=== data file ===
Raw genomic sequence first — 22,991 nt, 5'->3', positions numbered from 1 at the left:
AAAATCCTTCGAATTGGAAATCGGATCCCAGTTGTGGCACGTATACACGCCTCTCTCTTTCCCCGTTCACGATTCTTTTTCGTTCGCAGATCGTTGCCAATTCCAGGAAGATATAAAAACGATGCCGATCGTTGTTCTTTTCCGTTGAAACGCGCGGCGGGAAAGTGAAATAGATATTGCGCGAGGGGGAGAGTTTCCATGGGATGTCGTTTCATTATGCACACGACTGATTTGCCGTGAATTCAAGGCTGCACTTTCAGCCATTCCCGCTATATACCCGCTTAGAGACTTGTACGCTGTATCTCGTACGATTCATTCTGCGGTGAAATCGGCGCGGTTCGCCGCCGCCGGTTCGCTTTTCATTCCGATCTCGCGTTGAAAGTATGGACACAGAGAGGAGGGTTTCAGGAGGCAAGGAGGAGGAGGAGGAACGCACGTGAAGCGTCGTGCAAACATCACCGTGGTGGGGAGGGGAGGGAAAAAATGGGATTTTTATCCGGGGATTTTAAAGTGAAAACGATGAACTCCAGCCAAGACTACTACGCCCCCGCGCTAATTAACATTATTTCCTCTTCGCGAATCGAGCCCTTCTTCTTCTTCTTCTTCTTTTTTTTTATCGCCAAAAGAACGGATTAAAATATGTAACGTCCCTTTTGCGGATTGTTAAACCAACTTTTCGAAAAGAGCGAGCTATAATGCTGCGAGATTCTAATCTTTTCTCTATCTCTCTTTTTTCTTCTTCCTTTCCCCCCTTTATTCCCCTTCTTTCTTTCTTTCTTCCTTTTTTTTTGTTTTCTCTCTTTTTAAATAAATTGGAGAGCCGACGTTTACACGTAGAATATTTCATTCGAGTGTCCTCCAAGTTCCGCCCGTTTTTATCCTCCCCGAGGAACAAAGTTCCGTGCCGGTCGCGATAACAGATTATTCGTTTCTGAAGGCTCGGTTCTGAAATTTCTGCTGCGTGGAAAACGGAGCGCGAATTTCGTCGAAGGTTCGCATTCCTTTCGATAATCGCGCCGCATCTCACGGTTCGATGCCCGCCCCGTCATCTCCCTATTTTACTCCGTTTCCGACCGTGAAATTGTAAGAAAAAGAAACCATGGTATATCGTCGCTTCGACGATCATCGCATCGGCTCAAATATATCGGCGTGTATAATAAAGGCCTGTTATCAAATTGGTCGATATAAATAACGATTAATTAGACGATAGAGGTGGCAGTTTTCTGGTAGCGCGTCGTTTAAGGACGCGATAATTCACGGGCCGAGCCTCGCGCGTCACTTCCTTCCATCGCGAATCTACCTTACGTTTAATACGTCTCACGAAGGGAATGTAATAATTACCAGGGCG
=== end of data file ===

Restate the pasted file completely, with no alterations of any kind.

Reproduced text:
Raw genomic sequence first — 22,991 nt, 5'->3', positions numbered from 1 at the left:
AAAATCCTTCGAATTGGAAATCGGATCCCAGTTGTGGCACGTATACACGCCTCTCTCTTTCCCCGTTCACGATTCTTTTTCGTTCGCAGATCGTTGCCAATTCCAGGAAGATATAAAAACGATGCCGATCGTTGTTCTTTTCCGTTGAAACGCGCGGCGGGAAAGTGAAATAGATATTGCGCGAGGGGGAGAGTTTCCATGGGATGTCGTTTCATTATGCACACGACTGATTTGCCGTGAATTCAAGGCTGCACTTTCAGCCATTCCCGCTATATACCCGCTTAGAGACTTGTACGCTGTATCTCGTACGATTCATTCTGCGGTGAAATCGGCGCGGTTCGCCGCCGCCGGTTCGCTTTTCATTCCGATCTCGCGTTGAAAGTATGGACACAGAGAGGAGGGTTTCAGGAGGCAAGGAGGAGGAGGAGGAACGCACGTGAAGCGTCGTGCAAACATCACCGTGGTGGGGAGGGGAGGGAAAAAATGGGATTTTTATCCGGGGATTTTAAAGTGAAAACGATGAACTCCAGCCAAGACTACTACGCCCCCGCGCTAATTAACATTATTTCCTCTTCGCGAATCGAGCCCTTCTTCTTCTTCTTCTTCTTTTTTTTTATCGCCAAAAGAACGGATTAAAATATGTAACGTCCCTTTTGCGGATTGTTAAACCAACTTTTCGAAAAGAGCGAGCTATAATGCTGCGAGATTCTAATCTTTTCTCTATCTCTCTTTTTTCTTCTTCCTTTCCCCCCTTTATTCCCCTTCTTTCTTTCTTTCTTCCTTTTTTTTTGTTTTCTCTCTTTTTAAATAAATTGGAGAGCCGACGTTTACACGTAGAATATTTCATTCGAGTGTCCTCCAAGTTCCGCCCGTTTTTATCCTCCCCGAGGAACAAAGTTCCGTGCCGGTCGCGATAACAGATTATTCGTTTCTGAAGGCTCGGTTCTGAAATTTCTGCTGCGTGGAAAACGGAGCGCGAATTTCGTCGAAGGTTCGCATTCCTTTCGATAATCGCGCCGCATCTCACGGTTCGATGCCCGCCCCGTCATCTCCCTATTTTACTCCGTTTCCGACCGTGAAATTGTAAGAAAAAGAAACCATGGTATATCGTCGCTTCGACGATCATCGCATCGGCTCAAATATATCGGCGTGTATAATAAAGGCCTGTTATCAAATTGGTCGATATAAATAACGATTAATTAGACGATAGAGGTGGCAGTTTTCTGGTAGCGCGTCGTTTAAGGACGCGATAATTCACGGGCCGAGCCTCGCGCGTCACTTCCTTCCATCGCGAATCTACCTTACGTTTAATACGTCTCACGAAGGGAATGTAATAATTACCAGGGCG